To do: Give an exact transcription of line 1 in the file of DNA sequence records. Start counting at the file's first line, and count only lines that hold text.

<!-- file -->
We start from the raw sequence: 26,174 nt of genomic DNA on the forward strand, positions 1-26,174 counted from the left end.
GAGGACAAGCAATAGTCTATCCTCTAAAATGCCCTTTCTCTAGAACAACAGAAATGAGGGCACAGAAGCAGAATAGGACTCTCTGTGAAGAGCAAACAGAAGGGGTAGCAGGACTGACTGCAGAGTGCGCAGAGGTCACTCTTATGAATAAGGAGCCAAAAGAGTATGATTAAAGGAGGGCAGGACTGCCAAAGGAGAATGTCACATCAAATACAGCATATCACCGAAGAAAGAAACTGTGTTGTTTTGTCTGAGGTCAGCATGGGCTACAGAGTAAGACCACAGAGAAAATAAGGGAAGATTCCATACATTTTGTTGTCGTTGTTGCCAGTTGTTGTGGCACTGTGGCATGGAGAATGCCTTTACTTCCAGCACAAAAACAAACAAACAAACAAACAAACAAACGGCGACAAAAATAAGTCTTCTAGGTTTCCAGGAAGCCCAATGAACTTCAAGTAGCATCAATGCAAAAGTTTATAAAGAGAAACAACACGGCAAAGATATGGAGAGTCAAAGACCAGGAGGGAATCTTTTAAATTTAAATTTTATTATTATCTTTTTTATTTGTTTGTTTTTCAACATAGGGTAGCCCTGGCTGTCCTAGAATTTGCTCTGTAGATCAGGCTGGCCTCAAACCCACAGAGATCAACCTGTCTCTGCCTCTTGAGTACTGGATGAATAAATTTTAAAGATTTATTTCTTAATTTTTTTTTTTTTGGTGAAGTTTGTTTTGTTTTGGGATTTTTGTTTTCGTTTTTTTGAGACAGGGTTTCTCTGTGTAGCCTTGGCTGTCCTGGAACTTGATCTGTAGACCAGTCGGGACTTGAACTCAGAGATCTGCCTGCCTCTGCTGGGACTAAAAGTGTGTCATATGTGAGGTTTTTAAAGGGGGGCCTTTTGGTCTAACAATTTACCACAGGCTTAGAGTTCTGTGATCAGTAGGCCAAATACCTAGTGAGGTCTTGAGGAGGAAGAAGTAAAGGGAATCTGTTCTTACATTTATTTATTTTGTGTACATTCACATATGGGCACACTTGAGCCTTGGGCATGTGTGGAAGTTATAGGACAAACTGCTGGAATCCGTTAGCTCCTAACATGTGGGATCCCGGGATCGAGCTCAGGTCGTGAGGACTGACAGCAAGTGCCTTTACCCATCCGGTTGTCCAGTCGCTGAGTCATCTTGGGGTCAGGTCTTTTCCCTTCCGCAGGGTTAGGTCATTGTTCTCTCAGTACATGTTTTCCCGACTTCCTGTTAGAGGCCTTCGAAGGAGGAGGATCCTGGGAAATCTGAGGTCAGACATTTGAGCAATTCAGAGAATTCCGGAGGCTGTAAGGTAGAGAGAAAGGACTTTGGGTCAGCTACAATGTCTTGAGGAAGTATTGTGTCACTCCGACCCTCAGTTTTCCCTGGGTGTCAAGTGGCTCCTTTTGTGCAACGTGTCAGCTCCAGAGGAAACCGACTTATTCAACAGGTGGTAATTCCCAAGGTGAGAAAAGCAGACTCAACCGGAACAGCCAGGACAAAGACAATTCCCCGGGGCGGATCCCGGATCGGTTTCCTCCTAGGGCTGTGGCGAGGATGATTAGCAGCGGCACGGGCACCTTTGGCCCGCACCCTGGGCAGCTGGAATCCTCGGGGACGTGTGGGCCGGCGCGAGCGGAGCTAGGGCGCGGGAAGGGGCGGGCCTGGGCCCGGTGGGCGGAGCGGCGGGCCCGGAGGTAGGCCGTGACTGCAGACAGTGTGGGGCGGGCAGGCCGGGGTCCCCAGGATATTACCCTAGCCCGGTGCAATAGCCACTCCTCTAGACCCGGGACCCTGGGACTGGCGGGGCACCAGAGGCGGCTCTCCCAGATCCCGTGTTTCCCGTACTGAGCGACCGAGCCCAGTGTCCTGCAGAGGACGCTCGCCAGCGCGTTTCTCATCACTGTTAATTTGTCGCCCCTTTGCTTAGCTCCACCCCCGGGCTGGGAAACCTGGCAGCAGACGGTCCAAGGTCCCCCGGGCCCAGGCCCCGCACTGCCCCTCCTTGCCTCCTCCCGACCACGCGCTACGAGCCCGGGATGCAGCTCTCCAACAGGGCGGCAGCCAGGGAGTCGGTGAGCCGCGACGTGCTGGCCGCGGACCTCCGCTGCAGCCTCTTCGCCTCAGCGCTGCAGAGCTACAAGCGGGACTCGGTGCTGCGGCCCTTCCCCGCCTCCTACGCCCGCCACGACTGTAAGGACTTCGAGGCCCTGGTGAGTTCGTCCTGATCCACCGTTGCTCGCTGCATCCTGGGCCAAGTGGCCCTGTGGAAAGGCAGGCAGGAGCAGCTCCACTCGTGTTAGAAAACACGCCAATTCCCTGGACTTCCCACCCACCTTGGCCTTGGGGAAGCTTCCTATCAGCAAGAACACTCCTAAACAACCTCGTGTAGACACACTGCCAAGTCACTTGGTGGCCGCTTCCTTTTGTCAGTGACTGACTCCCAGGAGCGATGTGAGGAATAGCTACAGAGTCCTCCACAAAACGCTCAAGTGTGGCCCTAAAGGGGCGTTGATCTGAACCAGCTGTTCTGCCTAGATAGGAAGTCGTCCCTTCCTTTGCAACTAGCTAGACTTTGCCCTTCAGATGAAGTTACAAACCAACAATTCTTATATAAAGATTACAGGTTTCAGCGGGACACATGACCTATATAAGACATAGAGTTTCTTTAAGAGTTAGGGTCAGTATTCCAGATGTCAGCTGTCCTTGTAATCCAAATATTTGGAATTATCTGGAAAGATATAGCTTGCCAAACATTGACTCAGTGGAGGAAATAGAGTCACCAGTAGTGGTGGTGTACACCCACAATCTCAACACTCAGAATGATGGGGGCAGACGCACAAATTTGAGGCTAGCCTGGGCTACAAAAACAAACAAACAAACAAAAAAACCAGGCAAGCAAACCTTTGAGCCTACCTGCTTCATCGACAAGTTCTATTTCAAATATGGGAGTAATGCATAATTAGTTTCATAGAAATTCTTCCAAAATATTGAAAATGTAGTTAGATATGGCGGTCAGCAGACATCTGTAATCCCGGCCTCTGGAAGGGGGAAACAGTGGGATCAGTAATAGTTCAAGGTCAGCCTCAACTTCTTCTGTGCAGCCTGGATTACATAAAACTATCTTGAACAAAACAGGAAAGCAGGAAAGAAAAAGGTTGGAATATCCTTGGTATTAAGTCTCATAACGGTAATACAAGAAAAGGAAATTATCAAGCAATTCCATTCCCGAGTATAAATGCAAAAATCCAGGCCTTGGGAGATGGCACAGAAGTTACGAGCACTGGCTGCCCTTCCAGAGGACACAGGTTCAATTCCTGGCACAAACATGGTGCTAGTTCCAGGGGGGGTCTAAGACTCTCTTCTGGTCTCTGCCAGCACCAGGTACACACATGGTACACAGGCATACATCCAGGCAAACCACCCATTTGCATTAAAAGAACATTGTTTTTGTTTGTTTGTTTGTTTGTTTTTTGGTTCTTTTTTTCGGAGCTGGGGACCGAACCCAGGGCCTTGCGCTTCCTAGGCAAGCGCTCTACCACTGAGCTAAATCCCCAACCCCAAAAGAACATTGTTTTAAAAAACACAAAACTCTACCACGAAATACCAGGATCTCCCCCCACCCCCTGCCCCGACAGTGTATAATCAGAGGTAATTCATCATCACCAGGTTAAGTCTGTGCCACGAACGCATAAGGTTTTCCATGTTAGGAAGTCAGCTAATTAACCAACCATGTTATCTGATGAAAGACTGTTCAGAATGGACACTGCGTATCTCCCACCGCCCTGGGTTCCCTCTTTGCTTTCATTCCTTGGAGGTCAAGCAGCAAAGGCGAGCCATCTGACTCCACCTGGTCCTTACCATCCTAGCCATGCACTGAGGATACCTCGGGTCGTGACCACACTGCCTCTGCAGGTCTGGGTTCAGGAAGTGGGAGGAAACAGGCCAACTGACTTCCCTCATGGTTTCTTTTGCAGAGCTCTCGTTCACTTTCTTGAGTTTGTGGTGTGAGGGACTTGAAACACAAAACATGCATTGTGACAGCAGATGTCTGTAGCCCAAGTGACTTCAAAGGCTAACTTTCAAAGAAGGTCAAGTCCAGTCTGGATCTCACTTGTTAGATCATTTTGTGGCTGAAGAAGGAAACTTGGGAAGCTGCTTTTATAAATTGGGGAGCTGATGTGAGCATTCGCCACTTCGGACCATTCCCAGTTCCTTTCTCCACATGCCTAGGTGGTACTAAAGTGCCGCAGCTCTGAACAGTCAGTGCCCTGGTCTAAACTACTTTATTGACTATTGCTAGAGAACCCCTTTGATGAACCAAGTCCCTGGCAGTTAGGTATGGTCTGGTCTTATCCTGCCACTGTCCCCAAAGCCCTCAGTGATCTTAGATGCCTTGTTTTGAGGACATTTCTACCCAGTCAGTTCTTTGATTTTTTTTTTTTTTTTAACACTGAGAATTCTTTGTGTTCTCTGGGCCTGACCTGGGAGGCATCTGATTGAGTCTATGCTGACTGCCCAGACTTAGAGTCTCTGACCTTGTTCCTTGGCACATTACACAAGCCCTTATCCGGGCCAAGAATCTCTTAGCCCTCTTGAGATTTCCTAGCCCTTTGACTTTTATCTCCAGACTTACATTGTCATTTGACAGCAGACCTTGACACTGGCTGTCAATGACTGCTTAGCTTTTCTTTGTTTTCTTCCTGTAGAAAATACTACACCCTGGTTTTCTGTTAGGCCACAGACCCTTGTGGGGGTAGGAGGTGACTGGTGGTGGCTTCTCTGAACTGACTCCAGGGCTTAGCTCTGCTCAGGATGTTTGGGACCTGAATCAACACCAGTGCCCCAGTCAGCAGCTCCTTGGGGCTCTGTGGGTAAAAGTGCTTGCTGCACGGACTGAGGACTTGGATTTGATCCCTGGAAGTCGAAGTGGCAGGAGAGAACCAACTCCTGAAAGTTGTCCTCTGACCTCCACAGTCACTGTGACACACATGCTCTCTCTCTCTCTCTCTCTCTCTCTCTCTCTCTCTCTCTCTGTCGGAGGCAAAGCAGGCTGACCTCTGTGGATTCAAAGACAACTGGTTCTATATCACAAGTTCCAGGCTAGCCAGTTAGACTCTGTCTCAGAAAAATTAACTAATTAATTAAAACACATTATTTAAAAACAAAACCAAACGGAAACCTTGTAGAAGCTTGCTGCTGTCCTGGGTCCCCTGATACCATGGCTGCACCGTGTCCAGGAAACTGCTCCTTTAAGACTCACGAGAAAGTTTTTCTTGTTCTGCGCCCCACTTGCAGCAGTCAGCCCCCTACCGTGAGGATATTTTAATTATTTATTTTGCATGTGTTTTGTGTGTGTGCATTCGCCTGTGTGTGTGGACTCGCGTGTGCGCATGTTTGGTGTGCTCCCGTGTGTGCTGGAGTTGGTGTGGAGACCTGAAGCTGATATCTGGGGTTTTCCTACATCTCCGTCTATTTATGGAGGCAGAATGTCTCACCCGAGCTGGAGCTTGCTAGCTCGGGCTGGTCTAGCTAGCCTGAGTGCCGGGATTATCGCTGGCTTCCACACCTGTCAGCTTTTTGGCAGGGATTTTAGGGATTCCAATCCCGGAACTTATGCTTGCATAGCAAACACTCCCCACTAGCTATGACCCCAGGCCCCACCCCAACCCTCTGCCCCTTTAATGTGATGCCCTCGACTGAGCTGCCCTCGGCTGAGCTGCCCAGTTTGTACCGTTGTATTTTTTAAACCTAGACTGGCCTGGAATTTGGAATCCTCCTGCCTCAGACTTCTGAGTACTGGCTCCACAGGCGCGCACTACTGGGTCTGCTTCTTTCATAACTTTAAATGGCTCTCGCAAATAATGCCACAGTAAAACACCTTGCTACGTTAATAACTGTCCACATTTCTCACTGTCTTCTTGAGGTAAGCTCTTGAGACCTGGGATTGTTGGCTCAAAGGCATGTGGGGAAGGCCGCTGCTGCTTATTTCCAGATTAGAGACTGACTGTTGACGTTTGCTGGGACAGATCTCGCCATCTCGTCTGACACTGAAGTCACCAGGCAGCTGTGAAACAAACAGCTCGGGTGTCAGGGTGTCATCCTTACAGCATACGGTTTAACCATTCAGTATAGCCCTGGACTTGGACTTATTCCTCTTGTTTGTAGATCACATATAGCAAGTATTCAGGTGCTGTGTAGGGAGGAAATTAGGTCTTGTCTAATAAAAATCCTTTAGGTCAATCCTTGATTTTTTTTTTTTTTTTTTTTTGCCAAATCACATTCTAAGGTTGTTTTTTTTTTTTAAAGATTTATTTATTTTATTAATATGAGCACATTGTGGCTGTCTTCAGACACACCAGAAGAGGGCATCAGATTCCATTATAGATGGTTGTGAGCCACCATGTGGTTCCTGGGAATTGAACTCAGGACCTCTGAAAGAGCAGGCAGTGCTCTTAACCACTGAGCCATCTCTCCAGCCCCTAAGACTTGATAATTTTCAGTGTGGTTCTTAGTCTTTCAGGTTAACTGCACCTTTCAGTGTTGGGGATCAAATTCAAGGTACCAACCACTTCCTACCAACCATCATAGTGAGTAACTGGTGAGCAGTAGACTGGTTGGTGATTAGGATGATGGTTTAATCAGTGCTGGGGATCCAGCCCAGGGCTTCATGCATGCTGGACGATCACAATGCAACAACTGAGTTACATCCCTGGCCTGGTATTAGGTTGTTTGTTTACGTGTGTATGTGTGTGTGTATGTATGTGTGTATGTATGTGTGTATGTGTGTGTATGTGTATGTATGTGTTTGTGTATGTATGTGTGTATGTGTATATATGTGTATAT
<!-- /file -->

We start from the raw sequence: 26,174 nt of genomic DNA on the forward strand, positions 1-26,174 counted from the left end.